Carolina Barbeque

One of the best things about South Carolina (next to living close to the beach and ocean) is the barbeque. I'm not talking about burgers and hot dogs on the grill. No sir. I'm talking slow cooked, wood smoked hunks of pig. Smoky juicy tender shreds of pork and slabs of falling-off-the-bones ribs. Mmmmm, oh yeah.

There's lots of places to get barbeque around here. I haven't been to all of them, or all that many of them. But the ones I have been to have all been good. I'd hazard a guess that you would be hard pressed to find a bad barbeque place around here.

But what's a guy to do when there's no barbeque place around? Well, you could do it yourself, but that takes a lot of time and babysitting. Definitely the way to go though if you've got a few hours to kill and are trying to avoid yardwork. But not everyone has that much spare time.

That's where the slow cooker comes in.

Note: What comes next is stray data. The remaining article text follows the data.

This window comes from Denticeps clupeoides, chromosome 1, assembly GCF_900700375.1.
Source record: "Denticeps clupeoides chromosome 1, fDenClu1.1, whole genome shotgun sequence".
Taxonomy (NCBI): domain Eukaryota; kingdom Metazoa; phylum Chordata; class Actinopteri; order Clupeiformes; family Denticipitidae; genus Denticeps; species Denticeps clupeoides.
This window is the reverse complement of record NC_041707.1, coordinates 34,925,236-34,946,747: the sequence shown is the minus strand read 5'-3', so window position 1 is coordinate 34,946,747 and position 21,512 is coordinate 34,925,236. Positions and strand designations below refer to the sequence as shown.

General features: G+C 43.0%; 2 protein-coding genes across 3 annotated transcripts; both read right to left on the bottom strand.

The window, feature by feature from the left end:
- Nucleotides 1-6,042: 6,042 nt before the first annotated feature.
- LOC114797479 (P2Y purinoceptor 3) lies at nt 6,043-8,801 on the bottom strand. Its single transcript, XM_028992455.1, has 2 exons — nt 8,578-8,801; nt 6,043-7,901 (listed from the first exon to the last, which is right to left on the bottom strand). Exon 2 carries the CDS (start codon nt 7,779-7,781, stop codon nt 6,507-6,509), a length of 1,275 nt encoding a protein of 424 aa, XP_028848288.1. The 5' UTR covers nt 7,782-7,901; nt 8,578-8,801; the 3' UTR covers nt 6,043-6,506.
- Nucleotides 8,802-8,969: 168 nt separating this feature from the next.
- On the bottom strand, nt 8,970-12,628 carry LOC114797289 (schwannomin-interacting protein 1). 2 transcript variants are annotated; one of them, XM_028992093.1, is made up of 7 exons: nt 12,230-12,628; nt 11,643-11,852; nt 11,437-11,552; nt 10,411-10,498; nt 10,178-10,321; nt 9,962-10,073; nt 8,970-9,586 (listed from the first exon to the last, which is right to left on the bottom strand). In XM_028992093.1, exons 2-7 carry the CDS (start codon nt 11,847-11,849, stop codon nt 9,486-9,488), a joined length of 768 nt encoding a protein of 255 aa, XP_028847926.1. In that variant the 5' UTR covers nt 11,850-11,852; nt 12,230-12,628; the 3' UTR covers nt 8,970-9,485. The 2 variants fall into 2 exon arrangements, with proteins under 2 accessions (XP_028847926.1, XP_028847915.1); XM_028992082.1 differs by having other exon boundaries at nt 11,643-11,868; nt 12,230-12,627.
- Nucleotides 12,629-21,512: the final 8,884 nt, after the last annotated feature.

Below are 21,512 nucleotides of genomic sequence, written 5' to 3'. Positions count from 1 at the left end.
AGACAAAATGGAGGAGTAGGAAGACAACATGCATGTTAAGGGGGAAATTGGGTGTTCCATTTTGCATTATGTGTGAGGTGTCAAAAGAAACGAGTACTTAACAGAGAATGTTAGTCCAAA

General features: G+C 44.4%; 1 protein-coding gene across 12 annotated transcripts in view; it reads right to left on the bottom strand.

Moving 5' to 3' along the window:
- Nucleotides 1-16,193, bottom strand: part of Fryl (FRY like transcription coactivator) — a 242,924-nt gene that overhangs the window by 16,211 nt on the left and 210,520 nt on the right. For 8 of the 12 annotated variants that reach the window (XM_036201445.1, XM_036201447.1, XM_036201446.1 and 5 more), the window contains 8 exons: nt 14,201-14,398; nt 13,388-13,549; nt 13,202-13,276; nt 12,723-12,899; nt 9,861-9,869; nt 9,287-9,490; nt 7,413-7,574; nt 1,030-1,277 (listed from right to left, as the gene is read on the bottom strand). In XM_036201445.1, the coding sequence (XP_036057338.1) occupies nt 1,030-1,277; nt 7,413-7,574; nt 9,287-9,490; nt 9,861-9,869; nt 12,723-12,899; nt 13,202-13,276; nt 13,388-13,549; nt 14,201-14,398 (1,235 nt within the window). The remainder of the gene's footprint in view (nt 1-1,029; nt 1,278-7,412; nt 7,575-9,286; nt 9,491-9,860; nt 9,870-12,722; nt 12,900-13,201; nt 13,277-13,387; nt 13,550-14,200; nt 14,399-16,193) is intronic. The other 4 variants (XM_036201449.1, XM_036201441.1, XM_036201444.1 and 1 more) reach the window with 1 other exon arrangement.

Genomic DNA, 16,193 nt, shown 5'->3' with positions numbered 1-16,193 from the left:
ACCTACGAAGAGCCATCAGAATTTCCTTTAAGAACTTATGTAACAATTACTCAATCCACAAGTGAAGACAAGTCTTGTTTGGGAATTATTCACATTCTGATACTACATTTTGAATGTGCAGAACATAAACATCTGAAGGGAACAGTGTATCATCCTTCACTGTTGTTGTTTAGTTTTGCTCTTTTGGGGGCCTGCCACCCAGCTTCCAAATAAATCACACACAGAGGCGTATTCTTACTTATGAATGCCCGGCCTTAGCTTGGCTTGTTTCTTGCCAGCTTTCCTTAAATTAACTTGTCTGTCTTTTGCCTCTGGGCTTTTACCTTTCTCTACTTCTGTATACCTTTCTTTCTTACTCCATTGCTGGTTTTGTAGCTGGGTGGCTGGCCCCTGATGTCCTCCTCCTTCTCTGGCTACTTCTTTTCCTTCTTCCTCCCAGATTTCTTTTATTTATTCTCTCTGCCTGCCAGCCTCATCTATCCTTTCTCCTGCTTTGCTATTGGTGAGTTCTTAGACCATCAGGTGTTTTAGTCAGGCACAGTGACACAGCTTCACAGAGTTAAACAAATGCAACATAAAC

I love my slow cooker. It is without a doubt my favourite kitchen appliance. My wife isn't too wild about slow cooker food (she says all the flavours get melded together), so I don't get to use it quite as much as I want to.

Slow cookers are the perfect appliance for busy people. Throw everything in before you leave for work, and when you come back dinner's ready! And that makes it perfect for barbequing. Not real barbequing of course. That would require smoke, and slow cookers aren't that good at smoking. But you can fake it pretty good with one.

So here's what you do. Brine your hunk of Boston butt per Alton Brown's Pulled Pork recipe. Then go with the Pulled Pork Barbeque recipe from Slow Cookers for Dummies.

After brining your hunk of pork, throw it on a hot pan and sear the outside. Put the seared meat in the slow cooker, and toss some sliced onions and chopped garlic into the pan. Brown and add a half cup of your favourite barbeque sauce. Simmer for a few minutes, then pour over the pork. Pour in a couple of 18 oz bottles of your barbeque sauce, turn the slow cooker on to Low, and head off to work.

When you come back home 8 hours later (or however long your work day lasts), you've got a hunk of cooked pork in your slow cooker that's so tender you'll have a hard time lifting it out in one piece. Careful not to burn your tongue eating while you shred.

It's not real barbeque, but it sure tastes damn good.